Deborah Amos

Deborah Amos covers the Middle East for NPR News. Her reports can be heard on NPR's award-winning Morning Edition, All Things Considered and Weekend Edition.

Amos travels extensively across the Middle East covering a range of stories including the rise of well-educated Syria youth who are unqualified for jobs in a market-drive economy, a series focusing on the emerging power of Turkey and the plight of Iraqi refugees.

In 2009, Amos won the Edward Weintal Prize for Diplomatic Reporting from Georgetown University and in 2010 was awarded the Edward R. Murrow Life Time Achievement Award by Washington State University. Amos was part of a team of reporters who won a 2004 Alfred I. duPont-Columbia Award for coverage of Iraq. A Nieman Fellow at Harvard University in 1991-1992, Amos was returned to Harvard in 2010 as a Shorenstein Fellow at the Kennedy School.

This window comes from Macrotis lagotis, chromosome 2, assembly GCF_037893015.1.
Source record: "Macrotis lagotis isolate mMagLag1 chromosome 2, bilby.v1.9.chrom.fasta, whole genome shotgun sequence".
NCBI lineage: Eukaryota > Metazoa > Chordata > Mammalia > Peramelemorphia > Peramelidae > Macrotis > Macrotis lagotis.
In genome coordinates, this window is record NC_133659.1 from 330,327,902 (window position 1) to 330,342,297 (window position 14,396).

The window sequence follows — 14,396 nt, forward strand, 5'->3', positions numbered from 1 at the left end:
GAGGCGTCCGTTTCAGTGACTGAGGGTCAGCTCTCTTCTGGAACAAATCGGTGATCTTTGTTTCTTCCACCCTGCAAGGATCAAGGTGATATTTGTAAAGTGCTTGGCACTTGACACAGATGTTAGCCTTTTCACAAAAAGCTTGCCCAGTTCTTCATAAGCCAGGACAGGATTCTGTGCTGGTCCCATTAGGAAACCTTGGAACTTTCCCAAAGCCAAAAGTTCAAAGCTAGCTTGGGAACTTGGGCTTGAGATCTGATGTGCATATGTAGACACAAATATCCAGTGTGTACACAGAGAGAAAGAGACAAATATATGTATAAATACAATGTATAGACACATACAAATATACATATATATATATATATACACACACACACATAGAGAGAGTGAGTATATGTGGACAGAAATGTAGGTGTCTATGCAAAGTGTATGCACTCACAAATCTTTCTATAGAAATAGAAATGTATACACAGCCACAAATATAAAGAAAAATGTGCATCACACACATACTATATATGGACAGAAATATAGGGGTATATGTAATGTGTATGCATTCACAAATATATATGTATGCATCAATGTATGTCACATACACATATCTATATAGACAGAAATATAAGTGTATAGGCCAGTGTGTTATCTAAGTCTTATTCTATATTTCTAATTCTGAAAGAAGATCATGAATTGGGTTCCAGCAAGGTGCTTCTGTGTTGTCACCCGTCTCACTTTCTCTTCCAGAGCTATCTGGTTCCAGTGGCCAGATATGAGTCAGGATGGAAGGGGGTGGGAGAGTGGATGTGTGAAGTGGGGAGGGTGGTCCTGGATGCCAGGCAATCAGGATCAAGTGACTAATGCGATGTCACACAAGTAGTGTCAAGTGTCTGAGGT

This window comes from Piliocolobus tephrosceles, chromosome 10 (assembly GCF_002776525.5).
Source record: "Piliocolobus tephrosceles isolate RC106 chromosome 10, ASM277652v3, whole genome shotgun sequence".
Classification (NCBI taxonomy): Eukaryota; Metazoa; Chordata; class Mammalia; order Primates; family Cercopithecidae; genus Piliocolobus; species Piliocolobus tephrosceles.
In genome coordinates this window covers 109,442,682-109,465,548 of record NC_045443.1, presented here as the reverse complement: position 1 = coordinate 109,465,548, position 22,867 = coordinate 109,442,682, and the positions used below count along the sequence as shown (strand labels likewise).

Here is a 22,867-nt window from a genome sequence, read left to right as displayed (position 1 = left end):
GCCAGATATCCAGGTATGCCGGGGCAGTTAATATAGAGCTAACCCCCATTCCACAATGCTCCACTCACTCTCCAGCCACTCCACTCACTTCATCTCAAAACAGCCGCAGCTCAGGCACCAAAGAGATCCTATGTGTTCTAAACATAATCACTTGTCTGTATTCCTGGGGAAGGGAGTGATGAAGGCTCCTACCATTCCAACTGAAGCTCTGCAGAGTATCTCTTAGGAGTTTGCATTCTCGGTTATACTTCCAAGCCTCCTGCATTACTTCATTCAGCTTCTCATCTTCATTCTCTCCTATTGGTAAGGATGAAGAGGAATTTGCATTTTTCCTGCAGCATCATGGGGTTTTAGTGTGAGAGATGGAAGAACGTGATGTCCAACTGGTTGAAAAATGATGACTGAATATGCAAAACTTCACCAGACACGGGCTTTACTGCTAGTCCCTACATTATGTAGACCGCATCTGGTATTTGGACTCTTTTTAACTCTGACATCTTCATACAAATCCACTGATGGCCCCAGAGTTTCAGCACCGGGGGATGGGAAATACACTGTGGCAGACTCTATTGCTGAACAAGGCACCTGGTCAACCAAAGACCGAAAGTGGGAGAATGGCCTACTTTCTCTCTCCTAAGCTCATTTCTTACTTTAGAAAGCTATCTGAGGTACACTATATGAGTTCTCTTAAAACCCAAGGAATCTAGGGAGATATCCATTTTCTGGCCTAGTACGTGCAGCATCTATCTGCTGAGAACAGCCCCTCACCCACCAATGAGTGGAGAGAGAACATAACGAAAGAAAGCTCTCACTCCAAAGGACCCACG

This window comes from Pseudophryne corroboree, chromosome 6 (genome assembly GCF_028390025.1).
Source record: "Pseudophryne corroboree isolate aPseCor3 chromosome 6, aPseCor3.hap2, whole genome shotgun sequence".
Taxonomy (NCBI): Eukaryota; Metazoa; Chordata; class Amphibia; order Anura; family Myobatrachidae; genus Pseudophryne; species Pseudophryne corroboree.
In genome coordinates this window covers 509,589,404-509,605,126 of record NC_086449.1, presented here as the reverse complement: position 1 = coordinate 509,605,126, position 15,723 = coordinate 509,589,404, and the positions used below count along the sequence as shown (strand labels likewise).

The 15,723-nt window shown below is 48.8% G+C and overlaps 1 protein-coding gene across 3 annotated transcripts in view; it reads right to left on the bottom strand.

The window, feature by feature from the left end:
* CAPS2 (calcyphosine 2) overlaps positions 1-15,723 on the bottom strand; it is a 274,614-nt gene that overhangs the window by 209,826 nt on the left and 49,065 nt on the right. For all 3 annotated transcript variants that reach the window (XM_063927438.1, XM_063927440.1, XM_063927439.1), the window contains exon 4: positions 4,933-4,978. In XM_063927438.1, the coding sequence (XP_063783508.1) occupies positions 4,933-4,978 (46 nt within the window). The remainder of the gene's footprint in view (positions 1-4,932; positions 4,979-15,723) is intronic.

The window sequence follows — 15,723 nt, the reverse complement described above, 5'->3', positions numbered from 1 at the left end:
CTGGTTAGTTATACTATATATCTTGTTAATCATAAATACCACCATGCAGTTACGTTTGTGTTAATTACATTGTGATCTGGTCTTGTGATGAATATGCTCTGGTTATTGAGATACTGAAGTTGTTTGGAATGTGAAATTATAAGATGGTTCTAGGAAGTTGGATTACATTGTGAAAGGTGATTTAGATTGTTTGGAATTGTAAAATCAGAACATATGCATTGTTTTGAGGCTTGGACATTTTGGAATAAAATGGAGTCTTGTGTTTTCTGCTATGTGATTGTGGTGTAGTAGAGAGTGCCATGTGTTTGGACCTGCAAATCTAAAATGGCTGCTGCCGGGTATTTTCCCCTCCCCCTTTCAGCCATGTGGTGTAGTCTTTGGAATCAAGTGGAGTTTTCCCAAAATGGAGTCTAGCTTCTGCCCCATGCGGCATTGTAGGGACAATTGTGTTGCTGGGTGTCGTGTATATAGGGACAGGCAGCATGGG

In 2003, Amos returned to NPR after a decade in television news, including ABC's Nightline and World News Tonight and the PBS programs NOW with Bill Moyers and Frontline.

When Amos first came to NPR in 1977, she worked first as a director and then a producer for Weekend All Things Considered until 1979. For the next six years, she worked on radio documentaries, which won her several significant honors. In 1982, Amos received the Prix Italia, the Ohio State Award, and a DuPont-Columbia Award for "Father Cares: The Last of Jonestown" and in 1984 she received a Robert F. Kennedy Journalism Award for "Refugees."